Chapter Five Comparative Research between Look and Kan
5.1 Similarities in Meaning Extension
5.1.1 Common Target Domains
From the discussion in the above chapters, it can be found that look and kan share similarities and differences in the process of meaning extension through conceptual metaphor. Mapping works in the meaning extensions of look and kan.
Through the conceptual metaphor, look in English and kan in Chinese will be mapped from the vision domain to the same target domains, including mind domain, emotion domain. In the same target domains, there are the same metaphorical expressions. Sweeter (1990: 35) thought that people’ s thinking and consciousness are based on the external foundation. In other words, thinking activity can be conceptualized in terms of visual activity. For the English and Chinese, we can get information through eye. There is a relationship between the vision and mind. Therefore, there is a metaphor CONSIDERING IS LOOKING and KAN. They can be mapped from the vision domain to the mind domain. The meaning of look and kan is extended to considering.
Chapter Six Conclusion
6.1 Major Findings
First of all, the basic meaning of the visual verbs look in English is to make eye towards somethings. The basic meaning of kan in Chinese is to make eye contact with something or someone. They emphasize a visual action. The mechanism of meaning extension on look and kan are conceptual metaphor and conceptual metonymy.
The basic meaning of look is to make eye towards somethings. The meanings of look are extended from its basic meaning through the conceptual metaphor and conceptual metonymy. Look is an intransitive verb. The meaning extension of look is relevant to the elements (mainly prepositions and adverbs) after it. When it is combined with different prepositions or adverbs, look has different expressions.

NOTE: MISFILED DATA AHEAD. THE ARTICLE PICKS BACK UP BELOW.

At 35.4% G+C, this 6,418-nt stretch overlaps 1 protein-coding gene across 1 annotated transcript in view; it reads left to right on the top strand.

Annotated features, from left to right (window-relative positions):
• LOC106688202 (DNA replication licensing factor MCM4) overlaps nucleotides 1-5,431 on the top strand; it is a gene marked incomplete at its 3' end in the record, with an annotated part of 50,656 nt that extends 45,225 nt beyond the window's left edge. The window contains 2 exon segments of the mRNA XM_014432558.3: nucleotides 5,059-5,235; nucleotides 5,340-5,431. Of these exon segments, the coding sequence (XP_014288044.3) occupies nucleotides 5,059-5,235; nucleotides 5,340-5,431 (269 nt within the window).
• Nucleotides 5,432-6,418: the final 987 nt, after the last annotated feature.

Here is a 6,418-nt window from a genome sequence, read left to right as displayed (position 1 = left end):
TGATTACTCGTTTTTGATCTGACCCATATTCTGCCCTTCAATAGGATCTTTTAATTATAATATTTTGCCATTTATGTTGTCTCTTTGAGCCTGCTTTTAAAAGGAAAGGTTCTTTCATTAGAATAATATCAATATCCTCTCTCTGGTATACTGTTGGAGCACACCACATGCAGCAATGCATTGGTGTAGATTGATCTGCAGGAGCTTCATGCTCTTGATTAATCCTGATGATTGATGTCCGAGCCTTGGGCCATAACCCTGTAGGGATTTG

The combination with prepositions has transitivity and can be followed by nouns to form meaning extension. In addition, when it combined with adverbs that have dynamic meaning, it will occur meaning extension. The adverbs themselves are metaphorically extended. Based on their meaning extension, look also has a metaphorical expression. The meanings of look can be mapped from the vision domain to mind domain. The conceptual metaphors are Considering is Looking, Thinking about the past is Looking and Expecting is Looking. It combines with prepositions at with transitivity, followed by nouns expressing abstract concepts, it is extended to considering. It can also be combined with adverbs of dynamic meaning, such as forward and back. It is extended to expecting and thinking about the past. Look can be mapped from the vision domain to the emotion domain. It is combined with adverbs, such as up and down. The conceptual metaphors are Respecting is Looking and Despising is Looking. The meaning of look is extended to respecting and despising. Look can be mapped from the vision domain to the warning domain. It is used with the adverb with dynamic meaning, such as out.